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3 Ways to Detox

3 Ways to Detox 


The world isn’t slowing down. Not for a second. Everyday is filled with more information, more options, more things added to our to-do lists. But what if we took time out to detox from the busyness of life just like we do sugar. Or alcohol? Here, three ways to reboot your information overload.


1. The Digital Detox
Click ‘like’ if you’re constantly updating your Snapchat account or checking FB notifications. Actually don’t. Our life is so centred around our smartphones that the thought of not checking into social media is hard to imagine even for a day, let alone a week. But thanks to a new wave of digital detoxers taking time out from their precious online moments, they’re spreading the word that living life less online and more in real time has plenty of health benefits. Want to give it a try? Put an out-of-office on your emails stating that you only check them between certain hours (working hours) so there’s no expectation for you to reply when you’re away from your desk. Next, say farewell to all (yes, all) your social media for at least a week and put your phone on silent so you’re not tempted to always answer it or check messages as they come in. Set limits on yourself like only checking your phone twice a day for urgent calls, emails or texts and stick to it for at least 7 days. A word of warning: days 2-3 are generally the most difficult but once you start living in the moment rather than constantly filling time with your phone, you’ll start to realise why this trend is taking off.


2. The To-Do List Detox
For avid list makers there’s fewer things more satisfying that ticking tasks off your to-do list. But what happens when your to-do list keeps growing (and so does your anxiety)? Kick it to the kerb and let things go through to the ‘too hard basket’ for a while. Here’s how it’s done. Firstly, plan ahead and complete any urgent tasks that need tending to before embarking on the detox - this will give you a great sense of accomplishment while also reducing any stress involved in the detox. Next, categorise all the non-essential tasks and reschedule them at least one week later than initially planned. With your to-do list now reorganised, it’s time to rearrange your perception of what’s important and what’s not. Too often unnecessary tasks are created in a bid to keep you busy, but why? For the period of your detox complete only urgent tasks as they arise, rather than keeping them for later and anything that isn’t urgent or deemed unnecessary just leave it and see what happens. The additional time and space you create in your life during the detox should be filled with fun and meaningful activities, allowing you to prioritise the positive things in your life and leave behind unnecessary stress.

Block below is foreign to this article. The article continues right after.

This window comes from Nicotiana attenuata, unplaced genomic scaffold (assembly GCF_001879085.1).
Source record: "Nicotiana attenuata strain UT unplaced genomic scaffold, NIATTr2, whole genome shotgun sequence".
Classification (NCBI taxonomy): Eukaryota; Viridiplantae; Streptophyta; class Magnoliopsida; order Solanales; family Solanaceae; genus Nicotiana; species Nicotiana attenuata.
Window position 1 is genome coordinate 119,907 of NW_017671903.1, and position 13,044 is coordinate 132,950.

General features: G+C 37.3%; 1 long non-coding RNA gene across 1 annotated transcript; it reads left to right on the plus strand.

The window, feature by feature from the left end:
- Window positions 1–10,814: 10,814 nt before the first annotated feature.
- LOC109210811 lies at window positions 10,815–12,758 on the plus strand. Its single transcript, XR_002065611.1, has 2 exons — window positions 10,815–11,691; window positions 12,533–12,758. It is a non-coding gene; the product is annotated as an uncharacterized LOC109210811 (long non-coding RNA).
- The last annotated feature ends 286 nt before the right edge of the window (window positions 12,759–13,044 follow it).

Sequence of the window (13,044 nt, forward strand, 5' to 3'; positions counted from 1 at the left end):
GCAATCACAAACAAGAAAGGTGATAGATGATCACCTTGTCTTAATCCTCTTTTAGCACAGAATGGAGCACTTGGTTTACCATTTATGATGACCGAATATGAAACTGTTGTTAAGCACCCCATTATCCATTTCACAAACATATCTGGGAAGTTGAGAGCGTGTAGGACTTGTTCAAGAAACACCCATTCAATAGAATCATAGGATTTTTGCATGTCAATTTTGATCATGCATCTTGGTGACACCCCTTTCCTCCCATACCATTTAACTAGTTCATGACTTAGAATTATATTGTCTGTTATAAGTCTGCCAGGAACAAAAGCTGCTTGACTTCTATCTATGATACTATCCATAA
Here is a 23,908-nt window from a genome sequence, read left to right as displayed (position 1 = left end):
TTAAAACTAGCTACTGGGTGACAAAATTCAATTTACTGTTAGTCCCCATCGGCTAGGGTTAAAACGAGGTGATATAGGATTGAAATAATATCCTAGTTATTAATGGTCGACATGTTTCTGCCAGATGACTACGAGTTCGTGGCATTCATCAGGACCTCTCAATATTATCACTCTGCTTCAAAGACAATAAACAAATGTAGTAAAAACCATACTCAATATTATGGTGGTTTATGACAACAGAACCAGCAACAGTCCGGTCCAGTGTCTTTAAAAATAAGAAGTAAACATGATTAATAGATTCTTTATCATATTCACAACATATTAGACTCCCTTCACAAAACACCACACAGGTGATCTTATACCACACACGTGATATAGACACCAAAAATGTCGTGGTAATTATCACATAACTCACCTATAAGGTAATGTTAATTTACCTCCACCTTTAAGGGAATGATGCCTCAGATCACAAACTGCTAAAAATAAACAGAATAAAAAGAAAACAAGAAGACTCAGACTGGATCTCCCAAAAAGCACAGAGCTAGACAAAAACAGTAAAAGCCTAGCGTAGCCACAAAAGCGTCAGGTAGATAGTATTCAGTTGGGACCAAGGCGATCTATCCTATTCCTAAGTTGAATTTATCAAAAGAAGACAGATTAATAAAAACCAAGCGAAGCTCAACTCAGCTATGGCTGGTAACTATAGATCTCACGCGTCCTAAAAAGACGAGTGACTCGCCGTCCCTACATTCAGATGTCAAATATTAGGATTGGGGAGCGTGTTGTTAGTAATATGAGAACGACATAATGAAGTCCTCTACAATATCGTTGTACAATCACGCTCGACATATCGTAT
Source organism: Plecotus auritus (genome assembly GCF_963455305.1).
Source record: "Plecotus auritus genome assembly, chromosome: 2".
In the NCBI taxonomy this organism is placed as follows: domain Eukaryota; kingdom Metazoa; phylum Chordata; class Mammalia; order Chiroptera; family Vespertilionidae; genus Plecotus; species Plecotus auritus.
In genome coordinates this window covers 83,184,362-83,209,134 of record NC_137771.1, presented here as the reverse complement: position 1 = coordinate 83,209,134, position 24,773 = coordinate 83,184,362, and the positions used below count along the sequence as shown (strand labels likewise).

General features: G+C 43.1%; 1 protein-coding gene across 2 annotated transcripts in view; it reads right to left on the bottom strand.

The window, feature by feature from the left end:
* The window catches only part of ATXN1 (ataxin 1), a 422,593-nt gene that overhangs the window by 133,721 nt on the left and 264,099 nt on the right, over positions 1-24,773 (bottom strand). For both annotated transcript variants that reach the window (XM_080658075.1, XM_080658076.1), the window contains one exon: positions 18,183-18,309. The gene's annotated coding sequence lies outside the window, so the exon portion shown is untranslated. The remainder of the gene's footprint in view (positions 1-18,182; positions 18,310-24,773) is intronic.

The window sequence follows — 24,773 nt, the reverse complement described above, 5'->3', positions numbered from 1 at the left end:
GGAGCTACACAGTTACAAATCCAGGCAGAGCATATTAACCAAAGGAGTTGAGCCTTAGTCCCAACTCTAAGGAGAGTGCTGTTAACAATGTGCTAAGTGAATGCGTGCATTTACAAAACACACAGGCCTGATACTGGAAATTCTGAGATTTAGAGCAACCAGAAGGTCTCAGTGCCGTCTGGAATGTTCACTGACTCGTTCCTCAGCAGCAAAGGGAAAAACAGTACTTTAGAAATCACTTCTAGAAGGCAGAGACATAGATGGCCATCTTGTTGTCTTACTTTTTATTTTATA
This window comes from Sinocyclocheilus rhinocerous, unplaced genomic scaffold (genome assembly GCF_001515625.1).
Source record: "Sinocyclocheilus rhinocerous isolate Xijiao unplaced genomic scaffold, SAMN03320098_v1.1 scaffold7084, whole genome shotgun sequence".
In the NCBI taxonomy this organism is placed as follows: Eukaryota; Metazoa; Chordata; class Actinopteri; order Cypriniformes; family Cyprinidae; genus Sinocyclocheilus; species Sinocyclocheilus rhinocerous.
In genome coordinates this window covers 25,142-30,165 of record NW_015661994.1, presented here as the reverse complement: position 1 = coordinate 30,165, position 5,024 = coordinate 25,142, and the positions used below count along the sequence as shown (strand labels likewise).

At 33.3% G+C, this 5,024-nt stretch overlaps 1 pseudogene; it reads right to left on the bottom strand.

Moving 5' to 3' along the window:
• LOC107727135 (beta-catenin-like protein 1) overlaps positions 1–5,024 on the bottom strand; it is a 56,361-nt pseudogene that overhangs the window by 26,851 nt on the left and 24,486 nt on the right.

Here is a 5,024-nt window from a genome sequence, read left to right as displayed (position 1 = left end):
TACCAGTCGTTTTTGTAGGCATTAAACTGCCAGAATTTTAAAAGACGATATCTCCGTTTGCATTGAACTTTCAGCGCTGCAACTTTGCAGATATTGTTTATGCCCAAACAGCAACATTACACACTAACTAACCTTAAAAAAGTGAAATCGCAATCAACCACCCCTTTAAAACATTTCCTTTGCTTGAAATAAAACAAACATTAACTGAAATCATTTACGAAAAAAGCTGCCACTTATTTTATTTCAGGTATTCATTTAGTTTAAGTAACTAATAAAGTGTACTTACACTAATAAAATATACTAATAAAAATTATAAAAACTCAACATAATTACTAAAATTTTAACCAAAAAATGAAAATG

3. The News Detox
If the overload of negative news streaming into your life is giving you anxiety, it might be time to consider a news detox. Start by telling family and friends that while you love a good debate over the state of the world, you’re taking time out to focus on more positive aspects of your life for the next few weeks and ask them to respect your decision by not mentioning all that’s wrong with the world during that time. Next, unplug from your go-to news sites and limit time on social media (or cut it out completely) to ensure you’re not getting inundated with dire images and stories of war-torn countries and political melodramas. If you really need to keep on top of things, pick one trusted source of news and current affairs but read (or watch) it only once a week so you’re not overloaded. And it goes without saying but avoid turning on the TV between 6-7pm every night - go for a walk then instead!


Words by Yasemin Trollope, image under license of